The treatment you need to control symptoms of secondary breast cancer depends on what symptoms you have.
Symptoms of secondary cancer can be difficult to cope with. But doctors and nurses can offer support and treatment to help you.
Treatments such as chemotherapy, hormone therapy, radiotherapy or targeted treatments (biological therapy) can help to shrink the cancer, reduce symptoms and help you feel better.
Fatigue is often caused by the cancer treatment you have and it can last for some time after you finish your treatment.
Let your doctor or nurse know if you’re very tired as they might be able to prescribe medicine or other treatments to help. For example, a blood transfusion can give you more energy if you’re tired due to anaemia (low red blood cell levels).
It’s important to rest a few times throughout the day. Resting regularly can help you feel less tired and more able to cope. You don't have to sleep during these times. Just sitting or lying down will help.
Exercising can be hard when you feel very tired. But research shows that daily light to moderate exercise can give you more energy. Going for a gentle walk is very good. Gentle exercises in bed or standing up can help if you can’t move around easily.
Your hospital physiotherapist might be able to help you plan an exercise programme that suits your needs.
Even when you feel tired you may find it hard to sleep. There are different reasons for this, including, anxiety, having a lot on your mind and side effects of cancer treatment. You may want to ask your doctor for sleeping pills. These can help to break a pattern of poor sleep and get you back into a better routine.
You can also try some other remedies for sleeplessness such as:
- warm milk drinks before bed
- natural sleep remedies (for example, homeopathic remedies)
- a warm bath in the evening
- a relaxing body massage to relieve muscle tension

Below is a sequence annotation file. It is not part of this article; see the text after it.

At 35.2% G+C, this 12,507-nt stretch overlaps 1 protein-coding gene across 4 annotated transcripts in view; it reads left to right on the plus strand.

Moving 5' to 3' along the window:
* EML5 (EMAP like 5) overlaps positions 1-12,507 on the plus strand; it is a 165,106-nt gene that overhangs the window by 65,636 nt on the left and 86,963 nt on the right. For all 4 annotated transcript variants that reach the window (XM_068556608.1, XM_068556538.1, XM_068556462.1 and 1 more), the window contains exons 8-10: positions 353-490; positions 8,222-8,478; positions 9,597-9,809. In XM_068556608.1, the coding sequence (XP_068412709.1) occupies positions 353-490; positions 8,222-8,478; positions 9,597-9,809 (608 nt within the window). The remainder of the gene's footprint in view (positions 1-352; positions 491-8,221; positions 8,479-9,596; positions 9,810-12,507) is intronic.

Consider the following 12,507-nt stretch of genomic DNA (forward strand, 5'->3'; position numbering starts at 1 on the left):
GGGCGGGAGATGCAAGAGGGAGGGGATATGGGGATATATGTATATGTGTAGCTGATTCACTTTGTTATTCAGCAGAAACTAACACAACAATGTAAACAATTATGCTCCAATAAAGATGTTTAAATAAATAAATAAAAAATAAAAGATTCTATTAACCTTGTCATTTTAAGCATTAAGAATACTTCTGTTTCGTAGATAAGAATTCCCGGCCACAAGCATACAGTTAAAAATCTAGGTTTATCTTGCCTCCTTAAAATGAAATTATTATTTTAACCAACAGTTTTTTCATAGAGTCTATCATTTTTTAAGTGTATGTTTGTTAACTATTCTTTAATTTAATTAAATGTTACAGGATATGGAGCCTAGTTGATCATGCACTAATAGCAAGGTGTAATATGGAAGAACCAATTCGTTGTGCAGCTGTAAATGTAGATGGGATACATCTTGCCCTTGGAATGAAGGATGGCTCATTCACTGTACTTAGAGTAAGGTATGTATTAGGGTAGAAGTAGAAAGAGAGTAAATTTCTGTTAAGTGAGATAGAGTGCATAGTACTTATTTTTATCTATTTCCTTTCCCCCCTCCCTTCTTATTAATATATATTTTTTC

- a little more exercise during the day, if you can manage it
There are other ways that may help you improve your sleep, including acupuncture or relaxation techniques. Do speak to your breast care nurse or doctor if you are having problems sleeping. They can put you in touch with other specialists who can help you.
You might not feel like eating and may lose weight. It is important to eat as much as you can.
- Eating several small meals and snacks throughout the day can be easier to manage.
- Ask your doctor to recommend high calorie drinks to sip if you are worried about losing weight.
- Eat whatever you feel like eating rather than what you think you should eat.
- Eat plenty of calories when you can to make up for times when you don’t feel like eating.
- Drink plenty of fluids even if you can't eat.
- Don't fill your stomach with a large amount of liquid before eating.
- Try to eat high calorie foods to keep your weight up.
Swelling in the arm or around the site of your breast cancer is called lymphoedema. It develops because:
- your lymph glands have been removed or affected by your radiotherapy
- cancer has blocked your lymph glands
If you have cancer in your liver, fluid may collect in your abdomen, making it swell. This fluid is called ascites.
Pain can affect you physically and how you feel emotionally. It's a very personal experience that is different for everyone. Pain relief treatment can vary from one person to another. What works for you might not help someone else. So it is important to have an individual treatment plan to control your pain.
Treatment can often help reduce pain. For example, an enlarged liver may cause pain in your right side or shoulder. Hormone therapy, chemotherapy or targeted drugs that shrink the cancer in the liver can treat the pain.
Cancer in your bones can cause pain. Radiotherapy, chemotherapy, targeted drugs such as denosumab, and drugs called bisphosphonates can all help to get rid of or reduce bone pain.
Painkillers are also available if other treatments haven't controlled your pain or to control it until other treatments start to work.
Pain can usually be well controlled. With good pain control, most people should be able to be free of pain when they are lying or sitting. The first step is to tell your doctor or nurse that you have pain so that they can find the right painkillers for you.
Your doctor will ask you questions about the pain you have. They may ask you to fill in questionnaires or rate your pain on a pain scale. This helps to describe your pain and what might make it worse or better.
You might feel breathless if your cancer has spread to your lungs or if you have low red blood cell levels (anaemia). You can learn breathing techniques that can help. You might need a blood transfusion to give you red blood cells if you have anaemia.
Tell your doctor or nurse if you feel breathless. There are ways to improve your breathing. For example, medicines to make your breathing easier.
Constipation is a common problem for people with cancer and a side effect of some cancer treatments. It means difficulty having a poo and you probably won’t have regular bowel movements. You might not have one for a few days or more.
With advanced breast cancer you may become constipated if:
- you take certain painkillers (including morphine)